Menswear Monday: Made Men’s
There have been signs all over fashion week this season that menswear has finally found its place in New York. The front rows at Public School, Siki Im, and Tim Coppens were more packed with editors and It-people than ever before, and there seemed to be consensus at streetwise brands like Highland and Rochambeau that it was time to raise the quality of their clothes to match their level of cool. The market is growing fast, and so are everyone’s shares.
Manhattan’s men’s designers still don’t have three or four days reserved to showcase their wares like they might in London or Milan, but for now, at least, they have one all to themselves under the aegis of MADE. “We know that the men’s market in particular has never had a clearly defined home,” says Jenné Lombardo, who curated the lineup for yesterday’s Men’s Day at Milk Studios. “This,” she wagers, “is our way of starting to take the initiative to define it.” On the schedule were Public School, Tim Coppens, Eckhaus Latta, Rochambeau, Pyer Moss, and Highland. We went backstage to talk to our favorites about their starting points for this season.
Lizzie Owens: This collection started with nostalgia for some of the eco movements in the ’80s—Greenpeace, The Sierra Club, World Wildlife Fund, Save the Whales—and just thinking about this Highland guy who’s sort of an earthy guy, but growing up a little bit and doing some good in the world. So this season is about him. As it evolved, a lot of the details came through thinking about climate change, because designing clothes, you can’t really help but think about weather patterns. Just think about the extremes we’ve had in the last days—it’s 55 degrees one day and then the next day you’re covered in snow. [laughs] So this season has a lot of layers that are interchangeable and work with one another, creating this very diverse way of wearing clothes for different extremes.
Cramer Tolboe: I think you can’t help but take your own personal evolution and put it into your process. That’s also what this collection is about. It’s a little bit more grown-up. We always like to have a nostalgic riff on cultural aspects of our youth, but this collection is a bit more serious, a bit more dressed up. We’re both in our 30s now, so I think that sophistication within our aesthetic is paramount now.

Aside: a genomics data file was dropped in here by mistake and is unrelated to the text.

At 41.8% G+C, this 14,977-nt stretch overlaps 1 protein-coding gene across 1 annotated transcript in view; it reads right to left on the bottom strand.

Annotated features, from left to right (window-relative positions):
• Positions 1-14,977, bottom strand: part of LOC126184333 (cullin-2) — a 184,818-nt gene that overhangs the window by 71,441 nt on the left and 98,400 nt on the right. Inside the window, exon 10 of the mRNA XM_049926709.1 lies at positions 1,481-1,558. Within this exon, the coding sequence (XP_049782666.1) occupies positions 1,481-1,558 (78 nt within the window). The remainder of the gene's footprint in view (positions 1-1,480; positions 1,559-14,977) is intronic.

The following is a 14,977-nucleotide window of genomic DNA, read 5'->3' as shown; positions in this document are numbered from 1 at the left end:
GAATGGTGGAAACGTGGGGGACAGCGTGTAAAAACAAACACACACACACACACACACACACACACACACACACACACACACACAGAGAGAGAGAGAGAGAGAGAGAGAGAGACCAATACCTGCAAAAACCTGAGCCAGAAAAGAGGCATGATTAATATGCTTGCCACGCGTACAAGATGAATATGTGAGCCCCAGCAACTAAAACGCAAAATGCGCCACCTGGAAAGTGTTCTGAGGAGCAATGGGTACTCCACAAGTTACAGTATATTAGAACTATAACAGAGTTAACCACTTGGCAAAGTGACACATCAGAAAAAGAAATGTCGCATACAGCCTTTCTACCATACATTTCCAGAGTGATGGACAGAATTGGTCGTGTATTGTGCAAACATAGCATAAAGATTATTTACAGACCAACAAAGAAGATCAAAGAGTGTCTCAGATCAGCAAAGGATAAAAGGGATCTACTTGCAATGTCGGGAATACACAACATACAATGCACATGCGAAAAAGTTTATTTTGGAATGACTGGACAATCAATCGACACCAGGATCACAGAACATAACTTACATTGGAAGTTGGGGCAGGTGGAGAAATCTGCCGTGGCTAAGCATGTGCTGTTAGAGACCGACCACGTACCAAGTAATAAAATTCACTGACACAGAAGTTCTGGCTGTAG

Dao-Yi Chow: For us, it’s been this new idea of modernity. Restraint has been a strong theme continually for us, and we’re just building on the minimalism that we’ve already been building into Public School. This collection specifically was really looking at nuances and the idea of a trompe l’oeil—presenting something where you feel like you know what it is, but then it comes into the light, and you’re like, “Wait a second!”
Maxwell Osborne: The fabrics were really huge for us. It might have been a surprise for some because some of them were kind of bright. For us it always starts with the fabrics before the silhouettes, so for us to do womenswear this season was actually easier than we thought, maybe because the aesthetic and the idea were already there. It wasn’t like we were doing something we were totally unfamiliar with.
Chow: It’s been just a natural extension. It’s hasn’t felt forced. We sort of just flowed from the foundation that we built with men’s.
Zoe Latta: This is our fifth season. We’re both 26 and we started this when we were 23. It’s a really emotional and exhausting practice, these twice-a-year creative births that happen.
Mike Eckhaus: So this collection was sort of about finding private spaces.
Latta: Yeah, using the interiors fabrics, it became very internal. We usually try to avoid words for references—it’s more that we’ve developed a language where we can come at each other with ideas that are kind of ineffable. They don’t really have a verbal backing.
Eckhaus: It’s about starting with a reference, and then moving as far away from it as possible, in terms of how things materialize.
Latta: It’s more based in energies and emotions than one style reflecting an era of dress or anything. There’s a certain kind of fluidity between genders and races and shapes and ages that we prefer to see our clothing in, in the same way that we describe the fabrics or our process in terms of where inspiration is coming from—something that’s more based on an intuitive narrative that we find, rather than a norm.
Tim Coppens: It’s about mountain climbing. And King Krule. [laughs] We used traditional fabrics, loden fabrics, and technical fabrics. There are very heavy wools, cashmeres, but then also nylons and other poly fabrics. But everything is really high-quality—even if it’s a nylon, it’s got to have a really nice touch. We wanted to give it a very modern feel just by the composition, the cuts and the volumes. It’s about mountaineering, so I think it should be wearable, but I don’t want to think too much about the practicality of the garment in the first place. That has to come later. First, it has to feel good.
Laurence Chandler: Last season we played off the idea of sportswear and we wanted to carry that narrative through, but not in an athletic way, so that took us to looking at demolition derby. We loved the idea of the destruction involved in that, so a lot of the clothing has elements of padding and protective wear that a driver would wear. This season we worked with a lot of suedes, neoprenes, Italian wools, waxed cottons. It was our first season really focusing on knits, which I think turned out great. There’s a lot of great layering in the collection. We did something called a tire-tread knit where we tried to create tire marks on the knit itself. We were really happy with that.
Joshua Cooper: I think as a younger brand, we were always trying to create excitement or a shock piece, but now we’re finding ourselves somewhere between wanting to still do that and actually becoming a solidified brand. And this is a collection where we really felt like we thought that through.